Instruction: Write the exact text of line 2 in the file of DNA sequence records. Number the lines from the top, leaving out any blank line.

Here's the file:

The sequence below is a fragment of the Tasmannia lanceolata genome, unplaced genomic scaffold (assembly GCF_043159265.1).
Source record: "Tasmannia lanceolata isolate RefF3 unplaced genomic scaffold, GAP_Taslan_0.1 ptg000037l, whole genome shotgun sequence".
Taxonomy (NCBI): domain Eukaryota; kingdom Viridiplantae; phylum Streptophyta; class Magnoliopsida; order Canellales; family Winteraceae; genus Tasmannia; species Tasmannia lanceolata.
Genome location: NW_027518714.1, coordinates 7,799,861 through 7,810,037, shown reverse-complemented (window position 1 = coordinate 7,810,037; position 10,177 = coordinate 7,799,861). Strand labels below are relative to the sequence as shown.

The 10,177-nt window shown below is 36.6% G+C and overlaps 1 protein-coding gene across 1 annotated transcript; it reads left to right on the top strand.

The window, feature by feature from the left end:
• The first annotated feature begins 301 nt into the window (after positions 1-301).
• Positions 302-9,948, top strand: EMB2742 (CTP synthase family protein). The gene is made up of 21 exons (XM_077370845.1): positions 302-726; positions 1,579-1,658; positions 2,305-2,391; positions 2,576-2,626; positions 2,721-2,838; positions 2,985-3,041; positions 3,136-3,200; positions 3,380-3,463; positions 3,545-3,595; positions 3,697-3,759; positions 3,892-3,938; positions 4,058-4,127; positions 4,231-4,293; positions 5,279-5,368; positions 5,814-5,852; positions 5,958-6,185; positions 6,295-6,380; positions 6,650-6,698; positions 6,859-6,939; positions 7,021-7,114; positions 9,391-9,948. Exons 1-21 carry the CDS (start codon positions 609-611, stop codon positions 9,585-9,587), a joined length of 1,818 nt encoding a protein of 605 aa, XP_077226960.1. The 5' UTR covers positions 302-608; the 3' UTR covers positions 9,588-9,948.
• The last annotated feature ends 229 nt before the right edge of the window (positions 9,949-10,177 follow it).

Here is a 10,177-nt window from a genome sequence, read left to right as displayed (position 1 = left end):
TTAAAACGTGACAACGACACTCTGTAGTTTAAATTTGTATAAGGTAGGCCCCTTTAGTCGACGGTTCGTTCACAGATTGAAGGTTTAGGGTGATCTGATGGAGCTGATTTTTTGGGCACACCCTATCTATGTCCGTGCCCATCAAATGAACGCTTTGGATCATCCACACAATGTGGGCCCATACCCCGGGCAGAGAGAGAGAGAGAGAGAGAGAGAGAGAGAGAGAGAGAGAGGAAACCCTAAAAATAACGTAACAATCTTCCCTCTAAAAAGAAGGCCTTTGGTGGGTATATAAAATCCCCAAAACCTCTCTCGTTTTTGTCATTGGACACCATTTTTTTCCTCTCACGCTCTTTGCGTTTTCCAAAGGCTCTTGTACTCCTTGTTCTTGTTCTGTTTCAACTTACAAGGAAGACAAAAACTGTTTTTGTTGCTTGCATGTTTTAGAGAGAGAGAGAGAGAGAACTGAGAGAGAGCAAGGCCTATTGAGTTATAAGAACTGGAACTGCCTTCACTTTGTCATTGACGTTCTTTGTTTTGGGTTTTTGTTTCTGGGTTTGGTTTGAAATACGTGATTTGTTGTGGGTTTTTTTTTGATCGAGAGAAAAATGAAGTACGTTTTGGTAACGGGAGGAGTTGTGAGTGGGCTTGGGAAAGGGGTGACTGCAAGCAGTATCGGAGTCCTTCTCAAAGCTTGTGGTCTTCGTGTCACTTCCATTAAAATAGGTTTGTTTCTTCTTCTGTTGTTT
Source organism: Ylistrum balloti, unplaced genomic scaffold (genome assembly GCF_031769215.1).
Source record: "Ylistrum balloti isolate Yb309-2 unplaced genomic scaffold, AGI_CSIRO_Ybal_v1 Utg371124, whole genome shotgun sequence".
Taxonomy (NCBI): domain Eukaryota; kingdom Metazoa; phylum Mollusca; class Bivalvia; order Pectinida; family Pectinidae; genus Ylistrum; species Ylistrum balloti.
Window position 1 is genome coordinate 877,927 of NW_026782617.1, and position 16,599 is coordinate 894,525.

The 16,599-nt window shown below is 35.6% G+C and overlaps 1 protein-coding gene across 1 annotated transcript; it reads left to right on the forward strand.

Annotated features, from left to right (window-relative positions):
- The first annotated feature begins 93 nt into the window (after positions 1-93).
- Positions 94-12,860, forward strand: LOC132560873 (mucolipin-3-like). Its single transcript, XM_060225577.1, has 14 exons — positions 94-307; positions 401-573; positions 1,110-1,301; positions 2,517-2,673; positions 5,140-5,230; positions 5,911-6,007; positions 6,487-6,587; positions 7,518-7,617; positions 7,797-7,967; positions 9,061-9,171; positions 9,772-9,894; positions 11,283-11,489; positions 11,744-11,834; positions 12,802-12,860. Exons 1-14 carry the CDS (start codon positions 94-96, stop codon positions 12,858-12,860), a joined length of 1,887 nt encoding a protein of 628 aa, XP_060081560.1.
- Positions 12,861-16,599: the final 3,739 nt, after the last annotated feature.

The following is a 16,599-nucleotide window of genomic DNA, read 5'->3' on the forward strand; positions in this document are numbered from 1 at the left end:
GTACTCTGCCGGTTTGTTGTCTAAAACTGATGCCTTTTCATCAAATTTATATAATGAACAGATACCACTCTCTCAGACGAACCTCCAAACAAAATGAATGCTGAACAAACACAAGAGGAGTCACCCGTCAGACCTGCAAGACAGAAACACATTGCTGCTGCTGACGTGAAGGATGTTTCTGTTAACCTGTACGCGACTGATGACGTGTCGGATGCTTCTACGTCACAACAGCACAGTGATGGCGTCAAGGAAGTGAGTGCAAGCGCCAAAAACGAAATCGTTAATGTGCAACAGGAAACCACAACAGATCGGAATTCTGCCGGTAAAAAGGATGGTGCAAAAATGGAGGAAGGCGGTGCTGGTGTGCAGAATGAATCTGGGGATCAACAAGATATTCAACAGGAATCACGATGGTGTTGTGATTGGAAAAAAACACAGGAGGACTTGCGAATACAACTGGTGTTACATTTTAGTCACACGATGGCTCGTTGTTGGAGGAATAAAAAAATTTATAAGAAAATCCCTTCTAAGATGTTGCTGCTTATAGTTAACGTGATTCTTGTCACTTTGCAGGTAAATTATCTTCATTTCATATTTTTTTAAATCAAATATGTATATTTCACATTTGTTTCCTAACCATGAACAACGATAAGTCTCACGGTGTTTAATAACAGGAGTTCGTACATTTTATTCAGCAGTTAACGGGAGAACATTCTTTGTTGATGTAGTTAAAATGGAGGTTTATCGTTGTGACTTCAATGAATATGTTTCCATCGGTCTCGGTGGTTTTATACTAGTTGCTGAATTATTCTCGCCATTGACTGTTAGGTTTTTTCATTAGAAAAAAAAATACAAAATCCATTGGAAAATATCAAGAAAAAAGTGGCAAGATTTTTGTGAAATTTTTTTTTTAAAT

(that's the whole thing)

Source record: "Tasmannia lanceolata isolate RefF3 unplaced genomic scaffold, GAP_Taslan_0.1 ptg000037l, whole genome shotgun sequence".